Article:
The shooting death of a North Hollywood film executive and businessman still remains a mystery to detectives almost three years after his body was found in his upscale apartment.
Someone entered Suren "Chris" Donoyan's home on Nov. 20, 2014, and shot him in the back of the head.
"No one heard anything," Los Angeles Police Department homicide Det. Steve Castro said. "No gunshot, no struggle, no argument, no loud noises, anything."
Donoyan's body was discovered inside the apartment five days later.
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"We checked surveillance video, we canvassed the area...The only problem is, we don't know what we're looking for," Castro said.
"I think the most frustrating part of this case is that we don't have a motive and don't have any idea why Chris was killed."
Donoyan, who was 53, was a media agent and film production executive who was seeking a new business venture at the time of his death. Detectives did not specify the details because of the investigation.
Detectives don't think robbery was a motive. Several valuables were left behind at Donoyan's apartment and were untouched, including a Rolex watch, car keys, a handgun and thousands of dollars in a safe.
"We don't know what happened," Castro said.
In the months before his murder, Donoyan was down on his luck and his brother loaned him $20,000. Investigators think his brother delivered the money to Donoyan on the day of his death.
"He had been up to the apartment, but he felt he was being rushed out, and said he felt like someone was inside that apartment," Castro said.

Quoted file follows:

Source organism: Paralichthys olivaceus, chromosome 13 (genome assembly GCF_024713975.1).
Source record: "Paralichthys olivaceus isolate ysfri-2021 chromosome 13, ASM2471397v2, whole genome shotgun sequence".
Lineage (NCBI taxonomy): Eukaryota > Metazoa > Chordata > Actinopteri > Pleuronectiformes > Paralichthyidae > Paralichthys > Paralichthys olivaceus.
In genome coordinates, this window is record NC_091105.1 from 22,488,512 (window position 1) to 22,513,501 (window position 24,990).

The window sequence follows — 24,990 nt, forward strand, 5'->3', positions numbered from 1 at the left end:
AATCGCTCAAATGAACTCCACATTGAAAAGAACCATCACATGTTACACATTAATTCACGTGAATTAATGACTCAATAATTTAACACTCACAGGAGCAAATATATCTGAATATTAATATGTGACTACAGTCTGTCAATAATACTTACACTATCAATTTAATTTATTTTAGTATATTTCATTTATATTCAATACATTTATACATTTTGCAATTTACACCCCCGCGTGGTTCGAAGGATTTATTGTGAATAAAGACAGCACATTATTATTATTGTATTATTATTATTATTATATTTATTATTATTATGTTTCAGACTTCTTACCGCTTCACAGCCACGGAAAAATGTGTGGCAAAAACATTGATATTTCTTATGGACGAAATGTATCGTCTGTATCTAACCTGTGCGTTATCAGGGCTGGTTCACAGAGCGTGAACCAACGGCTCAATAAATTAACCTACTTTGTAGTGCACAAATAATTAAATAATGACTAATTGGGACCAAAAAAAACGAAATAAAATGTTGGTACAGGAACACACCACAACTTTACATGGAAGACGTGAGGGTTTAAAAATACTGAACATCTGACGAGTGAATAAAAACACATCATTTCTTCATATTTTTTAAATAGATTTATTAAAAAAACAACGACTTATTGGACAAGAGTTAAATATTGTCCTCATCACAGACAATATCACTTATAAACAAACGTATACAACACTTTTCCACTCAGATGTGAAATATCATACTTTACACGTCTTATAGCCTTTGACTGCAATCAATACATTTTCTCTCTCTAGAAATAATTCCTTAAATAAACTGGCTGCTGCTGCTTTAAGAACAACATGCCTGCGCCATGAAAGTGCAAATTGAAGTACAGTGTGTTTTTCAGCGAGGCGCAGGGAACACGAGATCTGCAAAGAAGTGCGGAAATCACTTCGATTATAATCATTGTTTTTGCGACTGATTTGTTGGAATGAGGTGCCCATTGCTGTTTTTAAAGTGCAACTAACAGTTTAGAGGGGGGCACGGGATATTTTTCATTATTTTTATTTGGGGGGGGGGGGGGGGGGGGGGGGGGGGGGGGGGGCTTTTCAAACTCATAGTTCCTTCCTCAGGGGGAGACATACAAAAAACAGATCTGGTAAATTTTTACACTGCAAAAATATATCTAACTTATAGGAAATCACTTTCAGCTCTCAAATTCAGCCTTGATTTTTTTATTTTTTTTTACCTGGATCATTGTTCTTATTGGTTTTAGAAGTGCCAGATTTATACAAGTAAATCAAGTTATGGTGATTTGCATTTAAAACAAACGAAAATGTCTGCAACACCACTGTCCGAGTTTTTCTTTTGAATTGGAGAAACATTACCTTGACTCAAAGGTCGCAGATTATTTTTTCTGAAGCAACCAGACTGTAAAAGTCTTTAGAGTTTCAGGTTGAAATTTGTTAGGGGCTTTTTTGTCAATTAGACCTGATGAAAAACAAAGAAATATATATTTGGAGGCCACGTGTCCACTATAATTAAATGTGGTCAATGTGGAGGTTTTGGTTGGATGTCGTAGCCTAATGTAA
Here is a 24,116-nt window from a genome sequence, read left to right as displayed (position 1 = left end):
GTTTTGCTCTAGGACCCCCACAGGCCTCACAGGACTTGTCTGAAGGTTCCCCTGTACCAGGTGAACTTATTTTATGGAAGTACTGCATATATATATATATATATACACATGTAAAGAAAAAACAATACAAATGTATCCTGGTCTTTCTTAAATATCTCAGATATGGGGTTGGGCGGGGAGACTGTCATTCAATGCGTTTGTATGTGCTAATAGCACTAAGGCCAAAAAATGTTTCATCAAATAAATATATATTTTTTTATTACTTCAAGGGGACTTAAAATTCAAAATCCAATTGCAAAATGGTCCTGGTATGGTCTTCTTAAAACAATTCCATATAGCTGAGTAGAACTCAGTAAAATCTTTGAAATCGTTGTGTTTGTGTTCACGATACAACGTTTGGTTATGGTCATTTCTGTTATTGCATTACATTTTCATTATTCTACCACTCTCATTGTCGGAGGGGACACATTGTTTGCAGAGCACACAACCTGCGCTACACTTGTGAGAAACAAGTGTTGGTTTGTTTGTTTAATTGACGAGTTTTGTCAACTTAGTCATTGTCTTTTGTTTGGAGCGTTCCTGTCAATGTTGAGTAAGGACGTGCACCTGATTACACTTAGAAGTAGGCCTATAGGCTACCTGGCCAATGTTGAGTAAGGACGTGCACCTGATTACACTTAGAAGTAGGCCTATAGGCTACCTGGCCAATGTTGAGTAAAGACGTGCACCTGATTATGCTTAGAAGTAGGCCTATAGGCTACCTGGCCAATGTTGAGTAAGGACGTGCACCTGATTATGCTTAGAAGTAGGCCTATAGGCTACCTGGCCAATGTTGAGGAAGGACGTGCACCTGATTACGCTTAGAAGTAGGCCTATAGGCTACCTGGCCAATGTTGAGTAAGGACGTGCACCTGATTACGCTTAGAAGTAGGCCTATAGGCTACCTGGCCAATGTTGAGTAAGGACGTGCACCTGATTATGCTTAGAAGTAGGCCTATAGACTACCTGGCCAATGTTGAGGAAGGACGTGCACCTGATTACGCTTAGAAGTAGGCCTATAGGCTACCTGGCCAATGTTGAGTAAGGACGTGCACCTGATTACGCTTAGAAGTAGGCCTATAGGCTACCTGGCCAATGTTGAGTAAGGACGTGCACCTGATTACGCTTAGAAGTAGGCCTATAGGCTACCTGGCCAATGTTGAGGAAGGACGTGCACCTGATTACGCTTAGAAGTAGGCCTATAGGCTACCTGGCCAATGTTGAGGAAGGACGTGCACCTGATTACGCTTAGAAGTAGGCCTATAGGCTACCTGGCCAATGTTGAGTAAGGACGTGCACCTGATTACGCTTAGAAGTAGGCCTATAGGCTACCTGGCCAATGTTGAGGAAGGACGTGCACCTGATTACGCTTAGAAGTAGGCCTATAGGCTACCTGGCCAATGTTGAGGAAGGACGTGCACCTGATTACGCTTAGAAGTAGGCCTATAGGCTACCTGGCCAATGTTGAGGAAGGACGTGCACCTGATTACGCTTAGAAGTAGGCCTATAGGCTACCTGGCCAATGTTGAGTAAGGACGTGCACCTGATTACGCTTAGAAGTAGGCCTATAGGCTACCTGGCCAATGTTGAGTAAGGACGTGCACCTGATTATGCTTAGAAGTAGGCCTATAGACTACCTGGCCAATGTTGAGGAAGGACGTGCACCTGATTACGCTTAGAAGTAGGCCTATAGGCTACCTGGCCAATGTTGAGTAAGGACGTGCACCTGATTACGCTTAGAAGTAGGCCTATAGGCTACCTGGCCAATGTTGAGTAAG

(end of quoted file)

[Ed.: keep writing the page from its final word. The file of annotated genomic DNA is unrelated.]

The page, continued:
Donoyan had surveillance cameras in his apartment, one of those cameras was missing when detectives first searched the apartment, Castro said.
"They always checked me in downstairs when I came in," said Charlie Mitchell, Donoyan's friend. "How did somebody get in there and do this? There's a lot that I can't reconcile and can't get passed, quite frankly."
With no way to pinpoint exactly when he was killed, detectives don't know who to look for in any of the surveillance video.
Three years later, Donoyan's family is still too distraught to publicly talk about his death.
"He was an incredibly loyal friend," Mitchell said. "For me personally, I can't tell you how many times he came through for me."
The city of Los Angeles is offering a $50,000 reward for information to help solve the case.
"It had to be someone that he knew well and trusted well," Mitchell said. "There's got to be some sort of justice for this."